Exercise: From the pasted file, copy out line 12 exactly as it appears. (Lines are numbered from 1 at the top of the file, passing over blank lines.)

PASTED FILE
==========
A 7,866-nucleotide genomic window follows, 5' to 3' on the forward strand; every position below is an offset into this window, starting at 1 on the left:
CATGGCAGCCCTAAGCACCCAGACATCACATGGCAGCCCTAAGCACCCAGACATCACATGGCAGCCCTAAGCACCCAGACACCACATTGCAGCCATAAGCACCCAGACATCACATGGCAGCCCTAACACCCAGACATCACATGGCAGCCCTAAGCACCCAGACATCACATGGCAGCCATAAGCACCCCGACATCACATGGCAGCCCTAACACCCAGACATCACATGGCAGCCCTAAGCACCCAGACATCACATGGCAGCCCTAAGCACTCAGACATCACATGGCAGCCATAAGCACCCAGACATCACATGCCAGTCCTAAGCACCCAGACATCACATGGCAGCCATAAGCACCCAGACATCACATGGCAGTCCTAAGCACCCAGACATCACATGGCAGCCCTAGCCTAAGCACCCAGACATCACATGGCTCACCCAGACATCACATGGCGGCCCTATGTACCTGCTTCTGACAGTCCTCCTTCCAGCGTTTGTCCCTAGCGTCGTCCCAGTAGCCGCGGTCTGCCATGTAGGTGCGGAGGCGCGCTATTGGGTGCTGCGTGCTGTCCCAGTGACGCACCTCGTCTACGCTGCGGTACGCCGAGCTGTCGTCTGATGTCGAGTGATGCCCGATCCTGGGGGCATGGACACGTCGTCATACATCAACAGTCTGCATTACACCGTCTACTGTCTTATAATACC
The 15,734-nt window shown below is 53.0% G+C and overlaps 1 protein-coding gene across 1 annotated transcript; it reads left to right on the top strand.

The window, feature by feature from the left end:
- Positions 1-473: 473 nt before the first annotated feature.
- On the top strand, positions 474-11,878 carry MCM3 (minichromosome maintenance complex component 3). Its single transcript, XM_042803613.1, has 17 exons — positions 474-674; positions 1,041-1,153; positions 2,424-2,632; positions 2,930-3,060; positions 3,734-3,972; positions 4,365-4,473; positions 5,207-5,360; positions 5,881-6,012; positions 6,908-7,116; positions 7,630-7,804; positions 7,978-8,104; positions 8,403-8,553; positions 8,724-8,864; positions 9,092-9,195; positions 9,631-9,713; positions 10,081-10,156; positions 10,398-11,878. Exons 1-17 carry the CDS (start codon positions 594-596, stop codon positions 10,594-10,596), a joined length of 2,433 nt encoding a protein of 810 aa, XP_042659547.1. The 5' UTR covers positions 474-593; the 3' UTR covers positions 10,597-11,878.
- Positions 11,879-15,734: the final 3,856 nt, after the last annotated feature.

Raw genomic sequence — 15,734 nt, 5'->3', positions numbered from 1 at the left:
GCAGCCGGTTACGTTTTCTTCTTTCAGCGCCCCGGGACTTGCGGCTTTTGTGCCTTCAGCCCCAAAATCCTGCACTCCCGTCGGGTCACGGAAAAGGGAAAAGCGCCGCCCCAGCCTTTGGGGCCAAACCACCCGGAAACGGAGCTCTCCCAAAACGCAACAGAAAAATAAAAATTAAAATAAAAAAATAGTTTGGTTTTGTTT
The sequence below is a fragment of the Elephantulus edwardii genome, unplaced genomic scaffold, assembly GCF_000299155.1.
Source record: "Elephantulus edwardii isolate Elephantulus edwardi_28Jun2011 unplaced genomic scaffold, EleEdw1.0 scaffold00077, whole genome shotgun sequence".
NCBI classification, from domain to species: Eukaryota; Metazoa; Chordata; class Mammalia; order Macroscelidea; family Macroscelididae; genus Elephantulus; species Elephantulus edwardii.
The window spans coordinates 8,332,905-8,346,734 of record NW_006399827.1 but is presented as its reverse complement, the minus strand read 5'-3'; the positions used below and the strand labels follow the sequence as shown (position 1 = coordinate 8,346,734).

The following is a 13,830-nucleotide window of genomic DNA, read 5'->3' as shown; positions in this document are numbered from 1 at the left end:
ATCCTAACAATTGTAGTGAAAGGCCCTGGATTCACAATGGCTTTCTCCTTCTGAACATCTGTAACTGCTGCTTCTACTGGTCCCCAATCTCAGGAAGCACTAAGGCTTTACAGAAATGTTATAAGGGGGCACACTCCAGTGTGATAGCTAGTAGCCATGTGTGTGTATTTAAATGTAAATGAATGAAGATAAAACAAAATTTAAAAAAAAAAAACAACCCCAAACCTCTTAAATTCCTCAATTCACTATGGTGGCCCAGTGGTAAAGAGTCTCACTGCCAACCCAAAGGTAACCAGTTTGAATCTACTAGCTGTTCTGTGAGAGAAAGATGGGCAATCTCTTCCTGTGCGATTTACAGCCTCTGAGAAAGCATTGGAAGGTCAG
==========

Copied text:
NCBI classification, from domain to species: Eukaryota; Metazoa; Chordata; class Mammalia; order Macroscelidea; family Macroscelididae; genus Elephantulus; species Elephantulus edwardii.